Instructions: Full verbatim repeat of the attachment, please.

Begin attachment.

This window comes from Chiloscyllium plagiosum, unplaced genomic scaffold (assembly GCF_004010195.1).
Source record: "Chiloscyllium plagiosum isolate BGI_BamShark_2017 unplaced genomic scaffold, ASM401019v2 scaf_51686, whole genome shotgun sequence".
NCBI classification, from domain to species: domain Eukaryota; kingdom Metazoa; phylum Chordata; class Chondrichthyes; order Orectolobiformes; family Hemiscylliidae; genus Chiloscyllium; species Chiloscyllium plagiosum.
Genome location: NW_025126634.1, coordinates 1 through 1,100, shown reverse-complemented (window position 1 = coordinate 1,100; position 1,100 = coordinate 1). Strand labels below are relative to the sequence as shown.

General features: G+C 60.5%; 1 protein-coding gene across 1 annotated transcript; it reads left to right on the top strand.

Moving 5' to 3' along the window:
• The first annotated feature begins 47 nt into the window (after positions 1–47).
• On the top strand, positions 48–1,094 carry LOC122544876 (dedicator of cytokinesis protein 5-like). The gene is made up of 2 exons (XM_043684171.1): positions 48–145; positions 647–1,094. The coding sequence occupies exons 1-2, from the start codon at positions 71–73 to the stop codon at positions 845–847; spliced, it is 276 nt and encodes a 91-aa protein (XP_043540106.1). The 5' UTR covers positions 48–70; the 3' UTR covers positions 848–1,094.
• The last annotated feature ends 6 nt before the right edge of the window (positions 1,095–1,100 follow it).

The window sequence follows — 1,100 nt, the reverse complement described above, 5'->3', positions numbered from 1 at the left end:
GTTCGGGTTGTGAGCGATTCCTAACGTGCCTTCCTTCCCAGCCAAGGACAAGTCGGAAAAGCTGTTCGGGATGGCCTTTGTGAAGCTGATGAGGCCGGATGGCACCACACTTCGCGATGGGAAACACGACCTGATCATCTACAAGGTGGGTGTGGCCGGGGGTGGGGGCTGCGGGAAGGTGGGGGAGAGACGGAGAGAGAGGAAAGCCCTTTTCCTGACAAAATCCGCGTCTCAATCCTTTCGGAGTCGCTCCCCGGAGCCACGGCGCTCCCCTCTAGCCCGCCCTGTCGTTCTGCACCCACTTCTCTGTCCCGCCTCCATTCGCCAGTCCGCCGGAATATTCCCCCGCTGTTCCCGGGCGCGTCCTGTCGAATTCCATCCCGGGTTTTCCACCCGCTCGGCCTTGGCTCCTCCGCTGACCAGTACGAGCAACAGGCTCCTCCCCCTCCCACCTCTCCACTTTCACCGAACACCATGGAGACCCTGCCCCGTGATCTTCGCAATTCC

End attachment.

This window comes from Chiloscyllium plagiosum, unplaced genomic scaffold (assembly GCF_004010195.1).
Source record: "Chiloscyllium plagiosum isolate BGI_BamShark_2017 unplaced genomic scaffold, ASM401019v2 scaf_51686, whole genome shotgun sequence".
NCBI classification, from domain to species: domain Eukaryota; kingdom Metazoa; phylum Chordata; class Chondrichthyes; order Orectolobiformes; family Hemiscylliidae; genus Chiloscyllium; species Chiloscyllium plagiosum.
Genome location: NW_025126634.1, coordinates 1 through 1,100, shown reverse-complemented (window position 1 = coordinate 1,100; position 1,100 = coordinate 1). Strand labels below are relative to the sequence as shown.

General features: G+C 60.5%; 1 protein-coding gene across 1 annotated transcript; it reads left to right on the top strand.

Moving 5' to 3' along the window:
• The first annotated feature begins 47 nt into the window (after positions 1–47).
• On the top strand, positions 48–1,094 carry LOC122544876 (dedicator of cytokinesis protein 5-like). The gene is made up of 2 exons (XM_043684171.1): positions 48–145; positions 647–1,094. The coding sequence occupies exons 1-2, from the start codon at positions 71–73 to the stop codon at positions 845–847; spliced, it is 276 nt and encodes a 91-aa protein (XP_043540106.1). The 5' UTR covers positions 48–70; the 3' UTR covers positions 848–1,094.
• The last annotated feature ends 6 nt before the right edge of the window (positions 1,095–1,100 follow it).

The window sequence follows — 1,100 nt, the reverse complement described above, 5'->3', positions numbered from 1 at the left end:
GTTCGGGTTGTGAGCGATTCCTAACGTGCCTTCCTTCCCAGCCAAGGACAAGTCGGAAAAGCTGTTCGGGATGGCCTTTGTGAAGCTGATGAGGCCGGATGGCACCACACTTCGCGATGGGAAACACGACCTGATCATCTACAAGGTGGGTGTGGCCGGGGGTGGGGGCTGCGGGAAGGTGGGGGAGAGACGGAGAGAGAGGAAAGCCCTTTTCCTGACAAAATCCGCGTCTCAATCCTTTCGGAGTCGCTCCCCGGAGCCACGGCGCTCCCCTCTAGCCCGCCCTGTCGTTCTGCACCCACTTCTCTGTCCCGCCTCCATTCGCCAGTCCGCCGGAATATTCCCCCGCTGTTCCCGGGCGCGTCCTGTCGAATTCCATCCCGGGTTTTCCACCCGCTCGGCCTTGGCTCCTCCGCTGACCAGTACGAGCAACAGGCTCCTCCCCCTCCCACCTCTCCACTTTCACCGAACACCATGGAGACCCTGCCCCGTGATCTTCGCAATTCC